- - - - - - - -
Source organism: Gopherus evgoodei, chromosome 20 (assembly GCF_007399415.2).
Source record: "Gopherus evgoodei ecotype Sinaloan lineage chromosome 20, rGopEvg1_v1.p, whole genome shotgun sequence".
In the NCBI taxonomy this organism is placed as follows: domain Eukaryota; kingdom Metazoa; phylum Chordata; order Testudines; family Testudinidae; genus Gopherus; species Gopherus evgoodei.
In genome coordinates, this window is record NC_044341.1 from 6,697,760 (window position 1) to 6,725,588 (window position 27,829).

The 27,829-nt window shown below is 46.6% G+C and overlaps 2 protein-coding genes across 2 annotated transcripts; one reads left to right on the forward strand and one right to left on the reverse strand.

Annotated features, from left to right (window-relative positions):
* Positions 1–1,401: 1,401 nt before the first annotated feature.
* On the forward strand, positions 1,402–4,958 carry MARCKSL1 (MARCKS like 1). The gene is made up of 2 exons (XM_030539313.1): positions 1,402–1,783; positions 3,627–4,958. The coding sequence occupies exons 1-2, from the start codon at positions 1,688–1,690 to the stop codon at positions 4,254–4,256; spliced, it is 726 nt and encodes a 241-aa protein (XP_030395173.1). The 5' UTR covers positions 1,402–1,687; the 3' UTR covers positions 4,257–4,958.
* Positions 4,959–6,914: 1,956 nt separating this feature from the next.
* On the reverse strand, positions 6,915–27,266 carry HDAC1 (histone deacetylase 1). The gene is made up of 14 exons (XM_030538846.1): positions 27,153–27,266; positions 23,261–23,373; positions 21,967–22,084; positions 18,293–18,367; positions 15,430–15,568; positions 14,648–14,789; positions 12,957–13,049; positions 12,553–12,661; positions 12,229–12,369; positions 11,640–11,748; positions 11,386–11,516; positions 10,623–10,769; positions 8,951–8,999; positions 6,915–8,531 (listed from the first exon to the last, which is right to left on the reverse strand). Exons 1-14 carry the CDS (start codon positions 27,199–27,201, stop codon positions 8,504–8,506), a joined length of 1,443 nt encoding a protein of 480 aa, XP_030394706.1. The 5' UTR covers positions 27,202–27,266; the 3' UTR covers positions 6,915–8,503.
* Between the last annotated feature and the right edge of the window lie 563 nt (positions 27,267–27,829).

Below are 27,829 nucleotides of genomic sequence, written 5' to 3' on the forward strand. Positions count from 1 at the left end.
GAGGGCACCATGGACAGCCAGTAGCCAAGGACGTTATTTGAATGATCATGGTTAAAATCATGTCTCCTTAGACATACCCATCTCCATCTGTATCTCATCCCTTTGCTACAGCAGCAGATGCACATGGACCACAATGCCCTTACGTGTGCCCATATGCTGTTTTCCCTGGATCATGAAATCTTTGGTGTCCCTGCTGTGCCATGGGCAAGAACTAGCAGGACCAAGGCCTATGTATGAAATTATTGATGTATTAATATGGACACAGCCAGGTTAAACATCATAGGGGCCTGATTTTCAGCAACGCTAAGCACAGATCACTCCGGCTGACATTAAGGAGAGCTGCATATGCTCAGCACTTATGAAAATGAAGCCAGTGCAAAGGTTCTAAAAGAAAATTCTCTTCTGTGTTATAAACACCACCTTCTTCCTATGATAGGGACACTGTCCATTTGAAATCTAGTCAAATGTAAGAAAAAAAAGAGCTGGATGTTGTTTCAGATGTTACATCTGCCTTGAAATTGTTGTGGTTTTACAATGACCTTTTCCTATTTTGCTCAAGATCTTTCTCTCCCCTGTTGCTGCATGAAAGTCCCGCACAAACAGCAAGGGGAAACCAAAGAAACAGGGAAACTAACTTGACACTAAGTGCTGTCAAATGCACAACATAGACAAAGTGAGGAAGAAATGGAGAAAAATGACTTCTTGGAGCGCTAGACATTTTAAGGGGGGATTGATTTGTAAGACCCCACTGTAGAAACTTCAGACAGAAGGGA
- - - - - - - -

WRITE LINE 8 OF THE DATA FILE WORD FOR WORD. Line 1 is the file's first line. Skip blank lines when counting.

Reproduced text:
* On the forward strand, positions 1,402–4,958 carry MARCKSL1 (MARCKS like 1). The gene is made up of 2 exons (XM_030539313.1): positions 1,402–1,783; positions 3,627–4,958. The coding sequence occupies exons 1-2, from the start codon at positions 1,688–1,690 to the stop codon at positions 4,254–4,256; spliced, it is 726 nt and encodes a 241-aa protein (XP_030395173.1). The 5' UTR covers positions 1,402–1,687; the 3' UTR covers positions 4,257–4,958.